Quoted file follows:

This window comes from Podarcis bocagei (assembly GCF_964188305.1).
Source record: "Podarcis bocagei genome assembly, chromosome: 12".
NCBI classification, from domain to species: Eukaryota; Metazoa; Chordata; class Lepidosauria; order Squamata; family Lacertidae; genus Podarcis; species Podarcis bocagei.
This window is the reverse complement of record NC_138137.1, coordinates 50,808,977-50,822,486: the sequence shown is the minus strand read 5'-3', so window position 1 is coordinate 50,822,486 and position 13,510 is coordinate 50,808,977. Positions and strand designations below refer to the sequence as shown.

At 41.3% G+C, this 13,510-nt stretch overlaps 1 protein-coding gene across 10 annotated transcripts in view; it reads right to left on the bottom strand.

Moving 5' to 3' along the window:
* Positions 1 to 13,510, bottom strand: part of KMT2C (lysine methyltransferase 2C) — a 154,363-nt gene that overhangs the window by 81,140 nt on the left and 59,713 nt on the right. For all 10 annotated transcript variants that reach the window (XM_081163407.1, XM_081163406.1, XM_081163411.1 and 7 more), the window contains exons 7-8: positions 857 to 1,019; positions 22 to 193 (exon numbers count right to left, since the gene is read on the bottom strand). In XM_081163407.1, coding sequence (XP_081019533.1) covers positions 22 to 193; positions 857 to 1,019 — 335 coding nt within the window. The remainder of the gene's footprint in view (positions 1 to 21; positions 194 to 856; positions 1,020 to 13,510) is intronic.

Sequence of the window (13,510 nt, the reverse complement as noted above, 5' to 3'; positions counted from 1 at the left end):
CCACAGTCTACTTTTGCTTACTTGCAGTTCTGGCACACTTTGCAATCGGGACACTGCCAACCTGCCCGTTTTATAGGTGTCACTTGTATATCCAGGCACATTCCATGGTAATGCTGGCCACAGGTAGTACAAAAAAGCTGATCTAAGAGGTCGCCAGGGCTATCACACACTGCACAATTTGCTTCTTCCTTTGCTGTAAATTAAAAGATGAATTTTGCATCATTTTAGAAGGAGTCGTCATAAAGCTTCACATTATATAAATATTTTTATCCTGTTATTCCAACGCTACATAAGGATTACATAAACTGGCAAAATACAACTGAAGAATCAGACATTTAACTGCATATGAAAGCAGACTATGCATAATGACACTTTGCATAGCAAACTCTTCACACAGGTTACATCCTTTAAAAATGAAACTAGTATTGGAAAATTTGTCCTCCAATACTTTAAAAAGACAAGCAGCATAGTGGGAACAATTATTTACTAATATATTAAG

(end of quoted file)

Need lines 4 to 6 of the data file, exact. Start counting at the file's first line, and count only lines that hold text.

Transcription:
This window is the reverse complement of record NC_138137.1, coordinates 50,808,977-50,822,486: the sequence shown is the minus strand read 5'-3', so window position 1 is coordinate 50,822,486 and position 13,510 is coordinate 50,808,977. Positions and strand designations below refer to the sequence as shown.

At 41.3% G+C, this 13,510-nt stretch overlaps 1 protein-coding gene across 10 annotated transcripts in view; it reads right to left on the bottom strand.

Moving 5' to 3' along the window: